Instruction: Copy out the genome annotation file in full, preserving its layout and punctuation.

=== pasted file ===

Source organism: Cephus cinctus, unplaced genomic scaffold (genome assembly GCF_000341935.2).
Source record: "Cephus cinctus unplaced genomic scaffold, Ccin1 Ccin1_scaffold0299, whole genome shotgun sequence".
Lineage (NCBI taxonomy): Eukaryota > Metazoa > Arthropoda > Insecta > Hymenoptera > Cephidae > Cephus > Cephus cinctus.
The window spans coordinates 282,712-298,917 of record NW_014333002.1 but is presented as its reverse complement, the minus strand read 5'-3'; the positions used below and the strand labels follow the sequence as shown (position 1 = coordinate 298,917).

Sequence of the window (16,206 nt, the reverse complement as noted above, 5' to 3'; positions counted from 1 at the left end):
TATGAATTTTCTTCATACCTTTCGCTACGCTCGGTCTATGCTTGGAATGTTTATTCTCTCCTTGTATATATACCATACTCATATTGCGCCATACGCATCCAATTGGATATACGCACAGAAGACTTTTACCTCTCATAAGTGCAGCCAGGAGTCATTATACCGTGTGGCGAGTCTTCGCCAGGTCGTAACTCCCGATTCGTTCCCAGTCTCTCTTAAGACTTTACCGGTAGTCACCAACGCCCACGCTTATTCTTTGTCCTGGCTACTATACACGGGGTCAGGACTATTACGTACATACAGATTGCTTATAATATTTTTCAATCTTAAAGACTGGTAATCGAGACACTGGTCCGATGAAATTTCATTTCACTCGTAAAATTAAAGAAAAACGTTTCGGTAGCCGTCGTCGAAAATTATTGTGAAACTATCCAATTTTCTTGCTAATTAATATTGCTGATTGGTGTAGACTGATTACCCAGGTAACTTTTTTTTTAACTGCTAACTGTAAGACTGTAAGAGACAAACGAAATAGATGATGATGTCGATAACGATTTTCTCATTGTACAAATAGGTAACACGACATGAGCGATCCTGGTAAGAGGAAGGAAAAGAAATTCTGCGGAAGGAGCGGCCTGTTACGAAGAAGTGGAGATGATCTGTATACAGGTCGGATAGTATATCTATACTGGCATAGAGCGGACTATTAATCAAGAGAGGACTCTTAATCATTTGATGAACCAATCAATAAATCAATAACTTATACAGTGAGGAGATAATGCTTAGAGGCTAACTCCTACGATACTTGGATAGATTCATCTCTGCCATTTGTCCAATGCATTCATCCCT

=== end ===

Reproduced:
Source organism: Cephus cinctus, unplaced genomic scaffold (genome assembly GCF_000341935.2).
Source record: "Cephus cinctus unplaced genomic scaffold, Ccin1 Ccin1_scaffold0299, whole genome shotgun sequence".
Lineage (NCBI taxonomy): Eukaryota > Metazoa > Arthropoda > Insecta > Hymenoptera > Cephidae > Cephus > Cephus cinctus.
The window spans coordinates 282,712-298,917 of record NW_014333002.1 but is presented as its reverse complement, the minus strand read 5'-3'; the positions used below and the strand labels follow the sequence as shown (position 1 = coordinate 298,917).

Sequence of the window (16,206 nt, the reverse complement as noted above, 5' to 3'; positions counted from 1 at the left end):
TATGAATTTTCTTCATACCTTTCGCTACGCTCGGTCTATGCTTGGAATGTTTATTCTCTCCTTGTATATATACCATACTCATATTGCGCCATACGCATCCAATTGGATATACGCACAGAAGACTTTTACCTCTCATAAGTGCAGCCAGGAGTCATTATACCGTGTGGCGAGTCTTCGCCAGGTCGTAACTCCCGATTCGTTCCCAGTCTCTCTTAAGACTTTACCGGTAGTCACCAACGCCCACGCTTATTCTTTGTCCTGGCTACTATACACGGGGTCAGGACTATTACGTACATACAGATTGCTTATAATATTTTTCAATCTTAAAGACTGGTAATCGAGACACTGGTCCGATGAAATTTCATTTCACTCGTAAAATTAAAGAAAAACGTTTCGGTAGCCGTCGTCGAAAATTATTGTGAAACTATCCAATTTTCTTGCTAATTAATATTGCTGATTGGTGTAGACTGATTACCCAGGTAACTTTTTTTTTAACTGCTAACTGTAAGACTGTAAGAGACAAACGAAATAGATGATGATGTCGATAACGATTTTCTCATTGTACAAATAGGTAACACGACATGAGCGATCCTGGTAAGAGGAAGGAAAAGAAATTCTGCGGAAGGAGCGGCCTGTTACGAAGAAGTGGAGATGATCTGTATACAGGTCGGATAGTATATCTATACTGGCATAGAGCGGACTATTAATCAAGAGAGGACTCTTAATCATTTGATGAACCAATCAATAAATCAATAACTTATACAGTGAGGAGATAATGCTTAGAGGCTAACTCCTACGATACTTGGATAGATTCATCTCTGCCATTTGTCCAATGCATTCATCCCT